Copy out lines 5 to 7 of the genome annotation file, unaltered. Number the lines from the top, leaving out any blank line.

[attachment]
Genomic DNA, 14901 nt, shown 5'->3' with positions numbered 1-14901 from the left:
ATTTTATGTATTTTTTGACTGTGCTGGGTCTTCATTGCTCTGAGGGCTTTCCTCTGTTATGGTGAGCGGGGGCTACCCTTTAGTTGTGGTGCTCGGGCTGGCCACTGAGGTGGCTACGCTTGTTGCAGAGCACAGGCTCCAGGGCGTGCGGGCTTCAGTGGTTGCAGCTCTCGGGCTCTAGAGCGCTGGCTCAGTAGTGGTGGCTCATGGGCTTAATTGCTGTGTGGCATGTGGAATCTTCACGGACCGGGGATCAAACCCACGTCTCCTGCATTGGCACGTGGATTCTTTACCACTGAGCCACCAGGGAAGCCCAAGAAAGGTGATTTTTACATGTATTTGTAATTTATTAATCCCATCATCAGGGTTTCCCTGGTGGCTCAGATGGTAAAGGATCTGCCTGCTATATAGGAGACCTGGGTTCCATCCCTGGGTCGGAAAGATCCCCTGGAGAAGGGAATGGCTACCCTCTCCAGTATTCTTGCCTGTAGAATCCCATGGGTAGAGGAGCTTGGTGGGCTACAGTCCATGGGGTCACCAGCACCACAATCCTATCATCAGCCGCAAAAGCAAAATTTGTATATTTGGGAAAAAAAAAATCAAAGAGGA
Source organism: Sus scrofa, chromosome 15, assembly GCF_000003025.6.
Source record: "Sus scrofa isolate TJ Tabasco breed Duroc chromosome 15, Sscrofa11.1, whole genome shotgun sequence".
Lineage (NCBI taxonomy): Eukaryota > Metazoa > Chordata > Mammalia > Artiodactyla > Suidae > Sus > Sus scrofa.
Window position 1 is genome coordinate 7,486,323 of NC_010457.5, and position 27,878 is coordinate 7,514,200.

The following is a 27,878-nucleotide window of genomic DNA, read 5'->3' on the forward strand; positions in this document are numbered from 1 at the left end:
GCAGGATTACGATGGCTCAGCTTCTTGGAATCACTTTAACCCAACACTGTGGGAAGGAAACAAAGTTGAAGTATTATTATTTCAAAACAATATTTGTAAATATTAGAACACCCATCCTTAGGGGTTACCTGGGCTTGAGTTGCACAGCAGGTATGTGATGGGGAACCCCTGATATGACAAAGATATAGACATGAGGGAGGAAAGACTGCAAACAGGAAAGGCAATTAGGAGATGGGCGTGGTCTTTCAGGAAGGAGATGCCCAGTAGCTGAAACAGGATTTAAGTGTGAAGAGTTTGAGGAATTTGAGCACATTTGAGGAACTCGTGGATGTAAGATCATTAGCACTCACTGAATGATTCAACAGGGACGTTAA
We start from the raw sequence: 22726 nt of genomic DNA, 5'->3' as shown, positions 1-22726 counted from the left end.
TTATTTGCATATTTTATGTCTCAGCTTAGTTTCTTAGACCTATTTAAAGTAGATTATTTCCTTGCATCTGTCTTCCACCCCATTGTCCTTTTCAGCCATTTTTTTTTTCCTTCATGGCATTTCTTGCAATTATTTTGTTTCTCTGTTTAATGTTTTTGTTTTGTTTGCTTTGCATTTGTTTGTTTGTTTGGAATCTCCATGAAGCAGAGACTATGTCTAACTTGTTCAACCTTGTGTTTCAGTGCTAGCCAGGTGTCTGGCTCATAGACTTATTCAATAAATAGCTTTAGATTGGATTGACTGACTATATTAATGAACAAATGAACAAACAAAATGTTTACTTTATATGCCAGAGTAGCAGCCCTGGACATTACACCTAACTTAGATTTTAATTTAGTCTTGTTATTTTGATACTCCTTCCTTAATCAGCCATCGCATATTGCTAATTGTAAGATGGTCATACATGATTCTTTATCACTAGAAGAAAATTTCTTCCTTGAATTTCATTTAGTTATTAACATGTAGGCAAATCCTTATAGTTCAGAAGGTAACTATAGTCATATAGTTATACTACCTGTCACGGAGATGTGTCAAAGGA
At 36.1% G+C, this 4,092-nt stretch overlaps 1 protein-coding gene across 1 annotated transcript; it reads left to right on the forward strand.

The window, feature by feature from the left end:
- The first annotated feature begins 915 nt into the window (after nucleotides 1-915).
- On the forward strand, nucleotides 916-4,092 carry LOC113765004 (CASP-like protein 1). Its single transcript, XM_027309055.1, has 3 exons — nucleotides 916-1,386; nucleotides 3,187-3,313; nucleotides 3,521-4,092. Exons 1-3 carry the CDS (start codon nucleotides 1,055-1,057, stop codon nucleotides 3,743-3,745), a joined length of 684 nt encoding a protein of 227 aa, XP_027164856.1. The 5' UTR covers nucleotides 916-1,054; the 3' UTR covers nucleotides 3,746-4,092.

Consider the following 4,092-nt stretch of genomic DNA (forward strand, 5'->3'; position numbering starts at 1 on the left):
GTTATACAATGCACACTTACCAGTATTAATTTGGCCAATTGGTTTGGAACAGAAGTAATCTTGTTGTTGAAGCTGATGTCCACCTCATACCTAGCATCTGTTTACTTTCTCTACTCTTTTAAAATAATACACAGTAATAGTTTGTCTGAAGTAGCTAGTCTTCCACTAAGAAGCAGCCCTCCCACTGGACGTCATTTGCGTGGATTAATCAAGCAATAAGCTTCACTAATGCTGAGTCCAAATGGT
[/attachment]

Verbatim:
Lineage (NCBI taxonomy): Eukaryota > Metazoa > Chordata > Mammalia > Artiodactyla > Suidae > Sus > Sus scrofa.
Window position 1 is genome coordinate 7,486,323 of NC_010457.5, and position 27,878 is coordinate 7,514,200.

The following is a 27,878-nucleotide window of genomic DNA, read 5'->3' on the forward strand; positions in this document are numbered from 1 at the left end: